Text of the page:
October 24, 2018
Earlier this summer, my husband brought to my attention that I had vented about my disgust for Ziploc bags probably 12 times in one week and wanted to know what the hell I had against Ziploc bags. I found myself doing some serious self-reflection. What was my problem with them?
The problem was that I was spending six dollars every few weeks on something that I used once for grapes and threw away when it was barely dirty – and it wasn’t doing much for the environment. For someone who had a wedding to pay for, and student debt on top of that, six dollars every few weeks adds up quickly and I wasn’t getting much for it. So, I stopped buying Ziploc bags and put silicone ones on the wedding registry. (Exciting, right?)
Turns out I’m not the only millennial wanting to make these changes too. Millennials as a whole are financially disadvantaged, largely because of student debt. They want to make sure their money matters and are willing to shell out the big bucks on brands that are environmentally conscious and will give their spending a sense of purpose. They like choosing products that come in containers they can upcycle, such as Oui by Yoplait or HealthAid. However, they want to be bought into the brand story first.
Millennials have always gotten a bad rap for being self-serving, self-obsessed, and spending all their time on their phones. However, now that this generation is the largest working generation, you’re starting to see a positive shift in the messages that brands are putting out there. Take Patagonia. Started by a team of young adults who loved the outdoors, they wanted to “build the best product, cause no unnecessary harm, use business to inspire and implement solutions to the environmental crisis.” Now, you can’t walk down the street without seeing someone in a Patagonia fleece zip-up.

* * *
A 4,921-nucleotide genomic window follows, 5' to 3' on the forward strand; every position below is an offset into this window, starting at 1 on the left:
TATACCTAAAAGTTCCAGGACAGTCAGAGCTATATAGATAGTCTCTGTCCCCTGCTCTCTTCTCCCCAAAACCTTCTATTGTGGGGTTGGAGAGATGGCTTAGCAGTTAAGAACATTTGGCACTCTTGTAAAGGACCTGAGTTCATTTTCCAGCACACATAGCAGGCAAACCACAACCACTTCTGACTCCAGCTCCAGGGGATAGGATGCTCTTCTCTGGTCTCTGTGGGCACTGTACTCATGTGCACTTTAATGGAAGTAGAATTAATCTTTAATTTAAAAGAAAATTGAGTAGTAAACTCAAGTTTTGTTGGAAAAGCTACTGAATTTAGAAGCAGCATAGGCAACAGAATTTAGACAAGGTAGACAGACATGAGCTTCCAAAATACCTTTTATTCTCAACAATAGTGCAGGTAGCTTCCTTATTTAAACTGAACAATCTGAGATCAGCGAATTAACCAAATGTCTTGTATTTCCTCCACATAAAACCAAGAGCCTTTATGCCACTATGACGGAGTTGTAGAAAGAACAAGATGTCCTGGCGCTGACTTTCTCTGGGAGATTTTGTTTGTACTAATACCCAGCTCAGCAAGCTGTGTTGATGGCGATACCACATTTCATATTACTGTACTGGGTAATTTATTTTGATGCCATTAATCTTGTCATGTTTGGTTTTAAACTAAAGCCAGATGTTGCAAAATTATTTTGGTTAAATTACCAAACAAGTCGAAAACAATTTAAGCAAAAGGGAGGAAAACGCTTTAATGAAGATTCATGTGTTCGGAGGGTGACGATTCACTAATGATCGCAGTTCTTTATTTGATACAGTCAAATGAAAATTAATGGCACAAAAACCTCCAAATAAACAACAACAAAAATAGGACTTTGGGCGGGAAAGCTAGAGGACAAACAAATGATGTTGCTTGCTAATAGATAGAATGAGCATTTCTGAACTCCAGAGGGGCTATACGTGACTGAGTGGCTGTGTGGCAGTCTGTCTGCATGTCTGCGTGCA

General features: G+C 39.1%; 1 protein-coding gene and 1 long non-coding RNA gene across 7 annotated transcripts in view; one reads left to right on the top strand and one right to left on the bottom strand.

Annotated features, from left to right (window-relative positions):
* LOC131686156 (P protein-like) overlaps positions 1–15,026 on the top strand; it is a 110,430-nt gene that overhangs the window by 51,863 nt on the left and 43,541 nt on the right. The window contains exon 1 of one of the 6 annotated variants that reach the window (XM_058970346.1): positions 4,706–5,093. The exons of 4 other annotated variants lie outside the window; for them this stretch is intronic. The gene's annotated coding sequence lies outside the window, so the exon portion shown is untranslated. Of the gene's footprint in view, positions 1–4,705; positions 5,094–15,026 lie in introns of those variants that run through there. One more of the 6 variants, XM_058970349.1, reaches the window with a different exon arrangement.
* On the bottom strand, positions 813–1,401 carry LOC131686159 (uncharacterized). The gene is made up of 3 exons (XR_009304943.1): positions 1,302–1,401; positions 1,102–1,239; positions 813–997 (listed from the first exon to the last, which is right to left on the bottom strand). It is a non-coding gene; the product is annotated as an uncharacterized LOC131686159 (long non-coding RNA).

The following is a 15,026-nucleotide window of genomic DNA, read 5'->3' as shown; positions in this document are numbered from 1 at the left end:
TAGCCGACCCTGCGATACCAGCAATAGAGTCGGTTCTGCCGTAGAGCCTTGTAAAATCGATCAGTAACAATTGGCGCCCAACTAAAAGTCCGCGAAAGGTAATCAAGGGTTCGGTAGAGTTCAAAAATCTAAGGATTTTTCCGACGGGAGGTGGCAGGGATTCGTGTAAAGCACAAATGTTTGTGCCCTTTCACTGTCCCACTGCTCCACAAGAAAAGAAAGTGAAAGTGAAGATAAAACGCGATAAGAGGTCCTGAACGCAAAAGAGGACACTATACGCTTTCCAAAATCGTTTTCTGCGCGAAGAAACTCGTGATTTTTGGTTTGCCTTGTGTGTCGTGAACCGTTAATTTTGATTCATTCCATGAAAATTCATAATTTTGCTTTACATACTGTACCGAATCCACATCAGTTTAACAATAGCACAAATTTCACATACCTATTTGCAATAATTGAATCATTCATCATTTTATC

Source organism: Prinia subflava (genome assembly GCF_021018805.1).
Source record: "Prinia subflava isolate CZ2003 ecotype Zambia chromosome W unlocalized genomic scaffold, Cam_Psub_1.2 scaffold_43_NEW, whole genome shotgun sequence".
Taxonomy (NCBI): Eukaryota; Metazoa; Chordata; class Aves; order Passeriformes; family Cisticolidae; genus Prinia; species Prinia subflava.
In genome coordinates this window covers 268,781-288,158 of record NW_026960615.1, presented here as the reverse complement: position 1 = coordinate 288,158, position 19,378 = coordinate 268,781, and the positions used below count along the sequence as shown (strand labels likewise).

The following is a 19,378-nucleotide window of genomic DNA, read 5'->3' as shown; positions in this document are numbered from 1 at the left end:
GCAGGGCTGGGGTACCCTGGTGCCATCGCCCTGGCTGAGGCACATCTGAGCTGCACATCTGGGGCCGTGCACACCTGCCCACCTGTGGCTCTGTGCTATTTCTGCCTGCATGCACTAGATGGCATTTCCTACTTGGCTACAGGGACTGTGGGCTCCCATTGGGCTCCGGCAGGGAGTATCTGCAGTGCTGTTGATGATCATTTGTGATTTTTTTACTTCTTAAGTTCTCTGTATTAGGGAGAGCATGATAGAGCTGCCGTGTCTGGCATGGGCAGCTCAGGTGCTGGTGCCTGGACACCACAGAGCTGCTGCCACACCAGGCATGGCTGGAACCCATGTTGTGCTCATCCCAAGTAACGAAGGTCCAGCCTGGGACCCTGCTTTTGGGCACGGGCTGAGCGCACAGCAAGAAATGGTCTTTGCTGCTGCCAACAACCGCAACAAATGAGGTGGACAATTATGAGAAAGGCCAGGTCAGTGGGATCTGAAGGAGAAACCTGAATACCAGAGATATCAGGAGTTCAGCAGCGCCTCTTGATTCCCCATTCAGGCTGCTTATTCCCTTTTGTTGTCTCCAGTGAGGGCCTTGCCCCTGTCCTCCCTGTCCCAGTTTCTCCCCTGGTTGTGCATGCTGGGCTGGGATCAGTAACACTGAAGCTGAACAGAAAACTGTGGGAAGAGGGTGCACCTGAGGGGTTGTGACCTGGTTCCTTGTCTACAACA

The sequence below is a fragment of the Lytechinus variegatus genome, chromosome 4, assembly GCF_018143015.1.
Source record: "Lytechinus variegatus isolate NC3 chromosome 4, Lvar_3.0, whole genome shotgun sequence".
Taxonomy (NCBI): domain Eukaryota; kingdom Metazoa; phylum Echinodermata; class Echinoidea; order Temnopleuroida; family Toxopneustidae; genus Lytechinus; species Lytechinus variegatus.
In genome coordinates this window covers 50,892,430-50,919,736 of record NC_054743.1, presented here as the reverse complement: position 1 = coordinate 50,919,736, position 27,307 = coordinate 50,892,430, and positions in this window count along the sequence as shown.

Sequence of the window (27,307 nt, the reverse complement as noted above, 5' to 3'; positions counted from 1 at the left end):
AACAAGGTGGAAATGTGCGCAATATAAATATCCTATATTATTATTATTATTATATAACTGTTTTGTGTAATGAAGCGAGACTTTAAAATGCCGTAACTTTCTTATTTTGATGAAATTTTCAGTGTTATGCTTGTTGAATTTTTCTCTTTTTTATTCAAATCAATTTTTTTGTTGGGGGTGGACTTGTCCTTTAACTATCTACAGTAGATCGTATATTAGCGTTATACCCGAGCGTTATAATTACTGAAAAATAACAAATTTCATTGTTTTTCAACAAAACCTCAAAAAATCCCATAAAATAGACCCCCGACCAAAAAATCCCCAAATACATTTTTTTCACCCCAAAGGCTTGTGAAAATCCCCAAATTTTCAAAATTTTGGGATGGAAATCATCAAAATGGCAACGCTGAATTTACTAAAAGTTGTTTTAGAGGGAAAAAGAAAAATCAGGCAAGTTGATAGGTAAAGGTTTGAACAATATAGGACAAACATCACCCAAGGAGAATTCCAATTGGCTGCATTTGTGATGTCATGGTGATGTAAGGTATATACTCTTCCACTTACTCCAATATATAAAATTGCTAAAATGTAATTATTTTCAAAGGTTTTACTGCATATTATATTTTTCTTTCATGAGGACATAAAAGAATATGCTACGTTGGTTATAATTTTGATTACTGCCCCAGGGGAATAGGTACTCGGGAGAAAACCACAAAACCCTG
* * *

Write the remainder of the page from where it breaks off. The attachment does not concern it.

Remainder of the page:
This lifestyle of sustainability and eco-friendly living has been on the rise. Trends include tiny homes, re-usable grocery bags, thrift store shopping, upcycled home décor, and metal straws (#savetheturtles). I have college friends on Instagram asking for recommendations for favorite sustainable brands and other friends sharing delicious, inspiring food content that result in almost zero waste.
So, as we continue to develop campaigns for brands that appeal to this generation, we should be listening to the message the generation is saying to us: show me the purpose.